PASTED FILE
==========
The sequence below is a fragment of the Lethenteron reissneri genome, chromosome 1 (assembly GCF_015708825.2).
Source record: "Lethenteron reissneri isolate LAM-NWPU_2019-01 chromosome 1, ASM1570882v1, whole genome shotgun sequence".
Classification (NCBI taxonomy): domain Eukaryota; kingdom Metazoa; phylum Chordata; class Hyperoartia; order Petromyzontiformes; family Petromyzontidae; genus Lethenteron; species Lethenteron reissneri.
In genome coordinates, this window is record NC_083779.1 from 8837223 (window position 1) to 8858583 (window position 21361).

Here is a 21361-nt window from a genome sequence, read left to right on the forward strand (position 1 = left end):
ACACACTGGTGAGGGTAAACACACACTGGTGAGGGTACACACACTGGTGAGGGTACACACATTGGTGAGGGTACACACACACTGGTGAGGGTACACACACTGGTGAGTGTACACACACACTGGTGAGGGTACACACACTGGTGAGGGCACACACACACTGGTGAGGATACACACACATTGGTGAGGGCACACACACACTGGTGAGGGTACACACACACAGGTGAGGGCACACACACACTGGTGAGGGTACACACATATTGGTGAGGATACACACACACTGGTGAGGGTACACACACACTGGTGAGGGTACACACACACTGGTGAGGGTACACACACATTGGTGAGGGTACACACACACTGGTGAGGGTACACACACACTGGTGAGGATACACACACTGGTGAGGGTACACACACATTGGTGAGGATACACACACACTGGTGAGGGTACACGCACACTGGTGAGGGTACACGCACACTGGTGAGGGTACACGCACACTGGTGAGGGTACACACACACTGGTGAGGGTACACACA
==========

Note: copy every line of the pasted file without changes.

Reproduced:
The sequence below is a fragment of the Lethenteron reissneri genome, chromosome 1 (assembly GCF_015708825.2).
Source record: "Lethenteron reissneri isolate LAM-NWPU_2019-01 chromosome 1, ASM1570882v1, whole genome shotgun sequence".
Classification (NCBI taxonomy): domain Eukaryota; kingdom Metazoa; phylum Chordata; class Hyperoartia; order Petromyzontiformes; family Petromyzontidae; genus Lethenteron; species Lethenteron reissneri.
In genome coordinates, this window is record NC_083779.1 from 8837223 (window position 1) to 8858583 (window position 21361).

Here is a 21361-nt window from a genome sequence, read left to right on the forward strand (position 1 = left end):
ACACACTGGTGAGGGTAAACACACACTGGTGAGGGTACACACACTGGTGAGGGTACACACATTGGTGAGGGTACACACACACTGGTGAGGGTACACACACTGGTGAGTGTACACACACACTGGTGAGGGTACACACACTGGTGAGGGCACACACACACTGGTGAGGATACACACACATTGGTGAGGGCACACACACACTGGTGAGGGTACACACACACAGGTGAGGGCACACACACACTGGTGAGGGTACACACATATTGGTGAGGATACACACACACTGGTGAGGGTACACACACACTGGTGAGGGTACACACACACTGGTGAGGGTACACACACATTGGTGAGGGTACACACACACTGGTGAGGGTACACACACACTGGTGAGGATACACACACTGGTGAGGGTACACACACATTGGTGAGGATACACACACACTGGTGAGGGTACACGCACACTGGTGAGGGTACACGCACACTGGTGAGGGTACACGCACACTGGTGAGGGTACACACACACTGGTGAGGGTACACACA